However "either... or" is incorrect in this case too.


… but "not either … or" is correct.


Unnatural English, can one really trust that the French is better? A vast amount of Duolingo English is not really very good.


Poor, unnatural English. Plus ca change...


that's the way it should be


This is very clumsy English. 'There is neither herbal tea nor coffee, only beers' is much more comfortable


"There is neither" is perfectly good grammar.


In my area (California) I almost never hear "beers" in a sentence like this. "... Neither...nor only beer" is how it would be said here. However one might say, when with friends, and one person is getting an IPA, another a lager,. "you wait here, I'll go get the beers". But we all know California is like it's own country....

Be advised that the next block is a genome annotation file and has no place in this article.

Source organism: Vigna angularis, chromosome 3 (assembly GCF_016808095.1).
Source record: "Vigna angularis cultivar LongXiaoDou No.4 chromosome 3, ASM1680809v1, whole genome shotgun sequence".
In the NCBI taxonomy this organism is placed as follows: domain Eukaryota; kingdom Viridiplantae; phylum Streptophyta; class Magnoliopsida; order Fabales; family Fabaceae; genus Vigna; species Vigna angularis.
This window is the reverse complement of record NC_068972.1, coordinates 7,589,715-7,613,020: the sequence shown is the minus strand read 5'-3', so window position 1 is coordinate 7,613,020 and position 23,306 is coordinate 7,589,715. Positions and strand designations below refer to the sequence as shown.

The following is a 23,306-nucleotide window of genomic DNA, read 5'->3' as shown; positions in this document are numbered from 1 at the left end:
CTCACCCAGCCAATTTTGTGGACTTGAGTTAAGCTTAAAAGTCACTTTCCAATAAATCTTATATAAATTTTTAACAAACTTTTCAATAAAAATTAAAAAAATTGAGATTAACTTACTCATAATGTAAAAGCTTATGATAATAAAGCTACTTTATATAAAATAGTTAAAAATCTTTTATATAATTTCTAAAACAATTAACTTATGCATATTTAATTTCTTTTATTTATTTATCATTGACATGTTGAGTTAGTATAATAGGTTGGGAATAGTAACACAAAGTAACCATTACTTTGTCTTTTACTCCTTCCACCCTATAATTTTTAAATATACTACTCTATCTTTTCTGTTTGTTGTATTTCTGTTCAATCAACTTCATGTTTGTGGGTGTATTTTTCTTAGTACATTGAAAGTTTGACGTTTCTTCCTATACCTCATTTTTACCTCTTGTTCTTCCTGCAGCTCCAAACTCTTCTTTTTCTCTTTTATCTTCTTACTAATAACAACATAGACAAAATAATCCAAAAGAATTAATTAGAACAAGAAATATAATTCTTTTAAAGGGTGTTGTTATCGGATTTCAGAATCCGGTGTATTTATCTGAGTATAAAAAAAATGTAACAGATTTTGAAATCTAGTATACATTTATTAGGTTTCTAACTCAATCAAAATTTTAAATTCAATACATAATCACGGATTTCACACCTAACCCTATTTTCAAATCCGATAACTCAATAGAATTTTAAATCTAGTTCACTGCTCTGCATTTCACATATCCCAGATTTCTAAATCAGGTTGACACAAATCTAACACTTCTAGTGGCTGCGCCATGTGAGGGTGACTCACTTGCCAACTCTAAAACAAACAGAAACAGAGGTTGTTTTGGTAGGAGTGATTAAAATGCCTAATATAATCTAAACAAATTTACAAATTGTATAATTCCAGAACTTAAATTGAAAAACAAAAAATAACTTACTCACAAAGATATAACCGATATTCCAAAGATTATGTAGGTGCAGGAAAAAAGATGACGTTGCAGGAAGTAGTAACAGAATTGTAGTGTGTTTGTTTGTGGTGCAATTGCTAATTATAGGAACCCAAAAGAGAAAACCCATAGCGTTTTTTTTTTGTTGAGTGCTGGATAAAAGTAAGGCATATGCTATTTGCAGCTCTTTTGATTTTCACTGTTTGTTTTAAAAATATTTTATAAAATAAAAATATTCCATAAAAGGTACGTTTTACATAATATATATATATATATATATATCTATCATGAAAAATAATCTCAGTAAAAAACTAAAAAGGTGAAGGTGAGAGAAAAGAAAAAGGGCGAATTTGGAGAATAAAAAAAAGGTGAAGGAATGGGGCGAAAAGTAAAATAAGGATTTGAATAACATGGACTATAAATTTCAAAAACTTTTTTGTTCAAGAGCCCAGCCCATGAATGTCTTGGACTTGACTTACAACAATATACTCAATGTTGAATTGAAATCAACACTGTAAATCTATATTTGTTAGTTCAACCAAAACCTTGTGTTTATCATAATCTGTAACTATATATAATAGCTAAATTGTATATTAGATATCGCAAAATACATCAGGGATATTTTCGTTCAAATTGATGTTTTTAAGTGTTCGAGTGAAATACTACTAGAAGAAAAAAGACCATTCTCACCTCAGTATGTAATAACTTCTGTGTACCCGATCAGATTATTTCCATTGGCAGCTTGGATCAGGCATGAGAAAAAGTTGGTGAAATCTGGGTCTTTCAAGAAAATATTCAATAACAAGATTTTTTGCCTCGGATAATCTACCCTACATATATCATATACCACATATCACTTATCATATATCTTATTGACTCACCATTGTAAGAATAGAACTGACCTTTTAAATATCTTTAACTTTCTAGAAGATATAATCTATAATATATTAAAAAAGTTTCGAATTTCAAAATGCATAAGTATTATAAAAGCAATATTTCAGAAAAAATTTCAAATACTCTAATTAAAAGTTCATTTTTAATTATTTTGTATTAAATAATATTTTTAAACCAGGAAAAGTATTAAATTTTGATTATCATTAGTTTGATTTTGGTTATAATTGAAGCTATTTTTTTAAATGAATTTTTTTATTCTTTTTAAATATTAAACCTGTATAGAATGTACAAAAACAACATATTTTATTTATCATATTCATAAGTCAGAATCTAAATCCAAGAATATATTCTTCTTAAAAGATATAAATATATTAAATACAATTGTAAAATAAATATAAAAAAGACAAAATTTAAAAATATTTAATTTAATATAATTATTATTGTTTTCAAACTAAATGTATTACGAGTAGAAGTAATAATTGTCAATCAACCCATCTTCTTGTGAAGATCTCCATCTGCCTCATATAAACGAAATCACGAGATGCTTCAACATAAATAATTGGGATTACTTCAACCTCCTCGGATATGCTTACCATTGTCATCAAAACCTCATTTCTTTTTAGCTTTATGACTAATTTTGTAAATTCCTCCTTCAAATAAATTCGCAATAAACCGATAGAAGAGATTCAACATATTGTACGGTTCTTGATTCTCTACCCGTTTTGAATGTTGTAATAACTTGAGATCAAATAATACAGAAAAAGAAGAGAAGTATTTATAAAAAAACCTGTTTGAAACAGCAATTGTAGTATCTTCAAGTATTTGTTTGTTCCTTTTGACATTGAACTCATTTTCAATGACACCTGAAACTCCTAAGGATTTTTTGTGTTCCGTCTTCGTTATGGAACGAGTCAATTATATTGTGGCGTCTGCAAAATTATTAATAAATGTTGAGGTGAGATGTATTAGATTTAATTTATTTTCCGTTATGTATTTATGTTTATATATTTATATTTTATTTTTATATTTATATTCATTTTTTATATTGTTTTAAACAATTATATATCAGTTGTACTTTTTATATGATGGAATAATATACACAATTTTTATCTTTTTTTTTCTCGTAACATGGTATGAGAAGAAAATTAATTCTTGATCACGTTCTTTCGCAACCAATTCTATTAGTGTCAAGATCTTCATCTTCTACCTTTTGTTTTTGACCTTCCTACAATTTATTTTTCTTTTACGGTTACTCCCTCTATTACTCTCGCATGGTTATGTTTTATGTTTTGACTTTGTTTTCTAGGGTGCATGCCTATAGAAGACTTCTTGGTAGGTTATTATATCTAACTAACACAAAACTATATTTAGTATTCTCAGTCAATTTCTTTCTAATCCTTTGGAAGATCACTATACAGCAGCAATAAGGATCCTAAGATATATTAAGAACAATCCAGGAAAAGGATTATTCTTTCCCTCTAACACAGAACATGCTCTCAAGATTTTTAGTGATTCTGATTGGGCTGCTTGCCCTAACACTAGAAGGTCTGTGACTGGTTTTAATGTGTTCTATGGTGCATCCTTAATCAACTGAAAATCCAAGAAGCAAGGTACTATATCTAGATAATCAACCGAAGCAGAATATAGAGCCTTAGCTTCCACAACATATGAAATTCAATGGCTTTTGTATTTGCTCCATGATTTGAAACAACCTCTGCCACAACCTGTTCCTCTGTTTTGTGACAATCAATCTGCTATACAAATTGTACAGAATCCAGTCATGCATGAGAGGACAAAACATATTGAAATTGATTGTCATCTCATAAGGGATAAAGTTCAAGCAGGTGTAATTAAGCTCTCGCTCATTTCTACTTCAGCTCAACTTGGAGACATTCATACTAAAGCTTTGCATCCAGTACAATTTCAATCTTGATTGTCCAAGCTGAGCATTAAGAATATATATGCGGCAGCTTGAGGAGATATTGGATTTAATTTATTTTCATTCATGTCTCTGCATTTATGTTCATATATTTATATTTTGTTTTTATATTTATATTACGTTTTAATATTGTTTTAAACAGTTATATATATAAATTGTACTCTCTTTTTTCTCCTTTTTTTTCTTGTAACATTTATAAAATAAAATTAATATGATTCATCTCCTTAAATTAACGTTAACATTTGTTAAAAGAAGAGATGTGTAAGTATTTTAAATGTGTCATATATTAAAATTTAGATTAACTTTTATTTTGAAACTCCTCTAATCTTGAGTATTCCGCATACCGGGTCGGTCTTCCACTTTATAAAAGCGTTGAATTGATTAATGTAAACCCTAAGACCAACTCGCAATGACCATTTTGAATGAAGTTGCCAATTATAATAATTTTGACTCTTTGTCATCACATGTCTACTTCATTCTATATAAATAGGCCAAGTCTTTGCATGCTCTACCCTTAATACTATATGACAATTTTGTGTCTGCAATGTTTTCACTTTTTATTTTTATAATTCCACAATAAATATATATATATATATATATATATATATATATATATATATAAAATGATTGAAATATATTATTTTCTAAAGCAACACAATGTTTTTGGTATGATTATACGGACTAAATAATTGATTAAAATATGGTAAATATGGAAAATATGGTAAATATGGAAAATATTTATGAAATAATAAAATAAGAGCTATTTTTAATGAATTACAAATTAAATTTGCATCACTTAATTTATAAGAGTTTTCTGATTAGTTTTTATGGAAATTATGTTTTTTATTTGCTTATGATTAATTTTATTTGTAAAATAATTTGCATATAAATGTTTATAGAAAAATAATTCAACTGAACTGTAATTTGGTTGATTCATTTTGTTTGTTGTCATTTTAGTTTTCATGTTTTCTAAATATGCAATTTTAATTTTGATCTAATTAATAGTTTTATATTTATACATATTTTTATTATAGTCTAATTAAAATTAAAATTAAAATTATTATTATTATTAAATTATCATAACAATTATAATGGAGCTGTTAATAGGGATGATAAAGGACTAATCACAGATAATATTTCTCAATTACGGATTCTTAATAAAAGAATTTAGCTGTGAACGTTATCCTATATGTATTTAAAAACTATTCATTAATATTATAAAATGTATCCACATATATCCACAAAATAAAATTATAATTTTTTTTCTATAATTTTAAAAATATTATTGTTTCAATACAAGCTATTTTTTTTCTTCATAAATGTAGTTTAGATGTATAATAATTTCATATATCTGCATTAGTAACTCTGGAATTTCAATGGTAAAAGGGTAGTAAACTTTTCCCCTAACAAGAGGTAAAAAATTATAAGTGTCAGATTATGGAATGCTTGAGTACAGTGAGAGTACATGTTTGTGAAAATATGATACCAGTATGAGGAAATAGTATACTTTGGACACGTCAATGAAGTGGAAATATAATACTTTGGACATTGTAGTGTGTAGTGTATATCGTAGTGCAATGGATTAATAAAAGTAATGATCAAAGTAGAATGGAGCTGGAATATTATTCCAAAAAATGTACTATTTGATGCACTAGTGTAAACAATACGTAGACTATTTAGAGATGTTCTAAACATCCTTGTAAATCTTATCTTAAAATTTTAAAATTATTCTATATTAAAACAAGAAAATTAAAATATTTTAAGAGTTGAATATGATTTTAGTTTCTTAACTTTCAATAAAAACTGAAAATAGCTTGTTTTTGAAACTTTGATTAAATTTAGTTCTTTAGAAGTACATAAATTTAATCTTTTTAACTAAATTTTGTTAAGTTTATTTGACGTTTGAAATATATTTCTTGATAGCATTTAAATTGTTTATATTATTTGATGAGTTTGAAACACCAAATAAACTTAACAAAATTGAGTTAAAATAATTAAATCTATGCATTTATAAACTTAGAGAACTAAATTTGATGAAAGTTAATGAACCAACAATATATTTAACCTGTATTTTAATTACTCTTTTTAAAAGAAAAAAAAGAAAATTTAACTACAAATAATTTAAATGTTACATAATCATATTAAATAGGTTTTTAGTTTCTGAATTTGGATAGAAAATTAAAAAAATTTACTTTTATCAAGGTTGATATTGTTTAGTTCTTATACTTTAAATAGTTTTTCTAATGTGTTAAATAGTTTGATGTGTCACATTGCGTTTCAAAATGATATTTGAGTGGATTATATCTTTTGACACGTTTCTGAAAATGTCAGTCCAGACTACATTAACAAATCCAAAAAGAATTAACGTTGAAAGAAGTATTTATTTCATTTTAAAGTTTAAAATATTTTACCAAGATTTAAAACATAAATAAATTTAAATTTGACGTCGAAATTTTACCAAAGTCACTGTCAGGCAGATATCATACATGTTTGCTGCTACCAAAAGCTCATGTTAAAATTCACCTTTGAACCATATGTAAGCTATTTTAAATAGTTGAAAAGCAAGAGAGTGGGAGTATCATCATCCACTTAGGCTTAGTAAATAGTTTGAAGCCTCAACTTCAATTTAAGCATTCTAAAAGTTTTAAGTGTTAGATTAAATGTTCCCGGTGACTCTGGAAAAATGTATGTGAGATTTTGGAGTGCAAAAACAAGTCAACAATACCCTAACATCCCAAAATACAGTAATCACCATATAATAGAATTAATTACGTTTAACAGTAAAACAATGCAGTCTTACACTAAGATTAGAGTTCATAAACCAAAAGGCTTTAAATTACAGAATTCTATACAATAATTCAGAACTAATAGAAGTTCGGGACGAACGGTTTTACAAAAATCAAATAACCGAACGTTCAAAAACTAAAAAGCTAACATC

So if you're happy to fetch a choice of beers, why aren't you happy to offer a choice of beers?


Nobody says either tea or coffee. You'd either say, there's neither tea nor coffee OR there isn't tea or coffee. Either sounds like there's one of the two.


As far as the plural, if it's countablw servings, it has an s. If not countable, as in this case, no s. The "either" thing annoyed me more. Nobody talks like that. Not in the US or England anyway. I've seen it several times in these lessons.


As far as the plural, if it's countable servings, it has an s. If not countable, as in this case, no s. The "either" thing annoyed me more. Nobody talks like that. Not in the US or England anyway. I've seen it several times in these lessons.


In the US, we don’t say only beers….it’s beer. And I don’t think that using neither and nor is archaic, it’s just grammatically correct.


So if they only have Bud or Miller Light, there's still only one choice of beer?


So so so so so wrong. Duo is starting to suck